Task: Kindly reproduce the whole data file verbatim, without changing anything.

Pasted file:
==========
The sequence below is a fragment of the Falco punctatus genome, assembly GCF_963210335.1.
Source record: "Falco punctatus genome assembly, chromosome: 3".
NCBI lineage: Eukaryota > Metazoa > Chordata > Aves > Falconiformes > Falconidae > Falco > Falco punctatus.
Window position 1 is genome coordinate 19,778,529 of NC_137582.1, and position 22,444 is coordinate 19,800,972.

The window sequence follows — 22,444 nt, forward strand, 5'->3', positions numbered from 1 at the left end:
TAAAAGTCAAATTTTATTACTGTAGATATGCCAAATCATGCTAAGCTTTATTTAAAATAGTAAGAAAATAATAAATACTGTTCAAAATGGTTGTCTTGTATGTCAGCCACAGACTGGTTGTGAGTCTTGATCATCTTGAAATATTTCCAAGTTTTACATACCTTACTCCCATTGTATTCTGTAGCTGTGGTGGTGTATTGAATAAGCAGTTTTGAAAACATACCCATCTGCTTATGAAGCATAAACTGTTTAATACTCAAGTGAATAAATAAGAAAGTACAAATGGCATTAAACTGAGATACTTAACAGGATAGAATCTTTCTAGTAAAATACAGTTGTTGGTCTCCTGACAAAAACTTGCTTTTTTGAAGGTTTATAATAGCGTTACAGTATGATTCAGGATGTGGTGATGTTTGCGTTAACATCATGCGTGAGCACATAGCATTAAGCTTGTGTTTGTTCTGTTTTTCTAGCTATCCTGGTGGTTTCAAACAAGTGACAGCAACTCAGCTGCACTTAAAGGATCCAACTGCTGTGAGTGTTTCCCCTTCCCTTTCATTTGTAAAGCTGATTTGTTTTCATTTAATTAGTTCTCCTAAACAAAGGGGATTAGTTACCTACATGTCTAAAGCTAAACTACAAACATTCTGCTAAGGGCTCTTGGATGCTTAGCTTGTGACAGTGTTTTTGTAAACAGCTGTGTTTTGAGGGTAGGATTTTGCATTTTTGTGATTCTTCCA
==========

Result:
The sequence below is a fragment of the Falco punctatus genome, assembly GCF_963210335.1.
Source record: "Falco punctatus genome assembly, chromosome: 3".
NCBI lineage: Eukaryota > Metazoa > Chordata > Aves > Falconiformes > Falconidae > Falco > Falco punctatus.
Window position 1 is genome coordinate 19,778,529 of NC_137582.1, and position 22,444 is coordinate 19,800,972.

The window sequence follows — 22,444 nt, forward strand, 5'->3', positions numbered from 1 at the left end:
TAAAAGTCAAATTTTATTACTGTAGATATGCCAAATCATGCTAAGCTTTATTTAAAATAGTAAGAAAATAATAAATACTGTTCAAAATGGTTGTCTTGTATGTCAGCCACAGACTGGTTGTGAGTCTTGATCATCTTGAAATATTTCCAAGTTTTACATACCTTACTCCCATTGTATTCTGTAGCTGTGGTGGTGTATTGAATAAGCAGTTTTGAAAACATACCCATCTGCTTATGAAGCATAAACTGTTTAATACTCAAGTGAATAAATAAGAAAGTACAAATGGCATTAAACTGAGATACTTAACAGGATAGAATCTTTCTAGTAAAATACAGTTGTTGGTCTCCTGACAAAAACTTGCTTTTTTGAAGGTTTATAATAGCGTTACAGTATGATTCAGGATGTGGTGATGTTTGCGTTAACATCATGCGTGAGCACATAGCATTAAGCTTGTGTTTGTTCTGTTTTTCTAGCTATCCTGGTGGTTTCAAACAAGTGACAGCAACTCAGCTGCACTTAAAGGATCCAACTGCTGTGAGTGTTTCCCCTTCCCTTTCATTTGTAAAGCTGATTTGTTTTCATTTAATTAGTTCTCCTAAACAAAGGGGATTAGTTACCTACATGTCTAAAGCTAAACTACAAACATTCTGCTAAGGGCTCTTGGATGCTTAGCTTGTGACAGTGTTTTTGTAAACAGCTGTGTTTTGAGGGTAGGATTTTGCATTTTTGTGATTCTTCCA